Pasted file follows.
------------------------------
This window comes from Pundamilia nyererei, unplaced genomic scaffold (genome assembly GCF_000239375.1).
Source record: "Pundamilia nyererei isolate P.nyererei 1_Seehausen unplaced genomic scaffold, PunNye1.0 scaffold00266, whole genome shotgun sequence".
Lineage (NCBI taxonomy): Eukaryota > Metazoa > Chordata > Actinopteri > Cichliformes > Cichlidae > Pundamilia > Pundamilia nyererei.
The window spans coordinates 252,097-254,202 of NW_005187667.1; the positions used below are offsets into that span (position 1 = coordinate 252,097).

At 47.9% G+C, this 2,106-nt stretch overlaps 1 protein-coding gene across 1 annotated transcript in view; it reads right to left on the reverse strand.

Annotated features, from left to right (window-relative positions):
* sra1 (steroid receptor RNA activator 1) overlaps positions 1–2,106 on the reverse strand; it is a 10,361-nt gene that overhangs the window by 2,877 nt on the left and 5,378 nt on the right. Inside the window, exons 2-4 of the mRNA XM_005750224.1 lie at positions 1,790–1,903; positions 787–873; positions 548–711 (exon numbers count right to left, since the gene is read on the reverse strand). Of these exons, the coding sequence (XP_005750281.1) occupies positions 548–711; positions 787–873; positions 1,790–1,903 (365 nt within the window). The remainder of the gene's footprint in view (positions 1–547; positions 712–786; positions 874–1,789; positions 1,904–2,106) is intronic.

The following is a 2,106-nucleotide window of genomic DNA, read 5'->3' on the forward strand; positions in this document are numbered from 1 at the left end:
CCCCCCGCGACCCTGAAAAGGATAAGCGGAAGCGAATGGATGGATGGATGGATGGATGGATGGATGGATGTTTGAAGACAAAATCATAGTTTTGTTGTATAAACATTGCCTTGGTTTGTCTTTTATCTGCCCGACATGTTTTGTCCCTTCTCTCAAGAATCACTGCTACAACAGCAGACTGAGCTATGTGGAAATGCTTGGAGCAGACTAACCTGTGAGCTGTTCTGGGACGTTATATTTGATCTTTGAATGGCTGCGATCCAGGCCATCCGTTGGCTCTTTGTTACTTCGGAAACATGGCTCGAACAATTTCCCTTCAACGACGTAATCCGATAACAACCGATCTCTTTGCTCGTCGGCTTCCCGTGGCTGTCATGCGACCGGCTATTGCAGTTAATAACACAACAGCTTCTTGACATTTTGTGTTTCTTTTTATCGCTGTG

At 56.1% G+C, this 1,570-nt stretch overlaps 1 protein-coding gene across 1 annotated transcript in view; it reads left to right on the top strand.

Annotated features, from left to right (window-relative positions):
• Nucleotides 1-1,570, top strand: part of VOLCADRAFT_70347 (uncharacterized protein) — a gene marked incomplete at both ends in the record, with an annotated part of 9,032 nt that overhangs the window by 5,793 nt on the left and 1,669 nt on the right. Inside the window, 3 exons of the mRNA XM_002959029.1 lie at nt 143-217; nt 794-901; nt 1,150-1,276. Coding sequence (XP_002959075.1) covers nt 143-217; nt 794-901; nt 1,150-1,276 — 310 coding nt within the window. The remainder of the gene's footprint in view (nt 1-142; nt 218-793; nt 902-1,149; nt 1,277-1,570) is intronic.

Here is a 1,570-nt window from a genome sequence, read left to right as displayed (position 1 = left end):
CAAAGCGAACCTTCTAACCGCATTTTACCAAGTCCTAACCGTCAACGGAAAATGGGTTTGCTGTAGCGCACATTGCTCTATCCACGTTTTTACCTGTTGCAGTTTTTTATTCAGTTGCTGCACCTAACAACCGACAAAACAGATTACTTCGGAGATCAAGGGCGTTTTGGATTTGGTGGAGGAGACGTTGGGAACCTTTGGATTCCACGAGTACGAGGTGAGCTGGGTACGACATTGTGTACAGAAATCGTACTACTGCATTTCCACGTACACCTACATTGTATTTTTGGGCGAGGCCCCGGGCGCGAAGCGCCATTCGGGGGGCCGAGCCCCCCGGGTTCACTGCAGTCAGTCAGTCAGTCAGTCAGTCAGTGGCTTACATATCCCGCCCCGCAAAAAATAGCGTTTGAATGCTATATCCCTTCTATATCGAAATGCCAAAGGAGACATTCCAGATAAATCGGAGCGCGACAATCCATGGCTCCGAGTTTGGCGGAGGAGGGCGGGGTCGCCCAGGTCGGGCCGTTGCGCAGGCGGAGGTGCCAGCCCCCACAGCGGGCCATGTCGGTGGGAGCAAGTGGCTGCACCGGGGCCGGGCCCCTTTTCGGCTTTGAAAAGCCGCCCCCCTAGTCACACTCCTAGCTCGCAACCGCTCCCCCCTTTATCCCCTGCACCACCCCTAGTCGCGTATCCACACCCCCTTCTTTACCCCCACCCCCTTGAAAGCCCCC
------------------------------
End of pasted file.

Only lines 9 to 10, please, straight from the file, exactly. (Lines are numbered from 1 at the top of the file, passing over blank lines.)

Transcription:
CCCCCCGCGACCCTGAAAAGGATAAGCGGAAGCGAATGGATGGATGGATGGATGGATGGATGGATGGATGTTTGAAGACAAAATCATAGTTTTGTTGTATAAACATTGCCTTGGTTTGTCTTTTATCTGCCCGACATGTTTTGTCCCTTCTCTCAAGAATCACTGCTACAACAGCAGACTGAGCTATGTGGAAATGCTTGGAGCAGACTAACCTGTGAGCTGTTCTGGGACGTTATATTTGATCTTTGAATGGCTGCGATCCAGGCCATCCGTTGGCTCTTTGTTACTTCGGAAACATGGCTCGAACAATTTCCCTTCAACGACGTAATCCGATAACAACCGATCTCTTTGCTCGTCGGCTTCCCGTGGCTGTCATGCGACCGGCTATTGCAGTTAATAACACAACAGCTTCTTGACATTTTGTGTTTCTTTTTATCGCTGTG

At 56.1% G+C, this 1,570-nt stretch overlaps 1 protein-coding gene across 1 annotated transcript in view; it reads left to right on the top strand.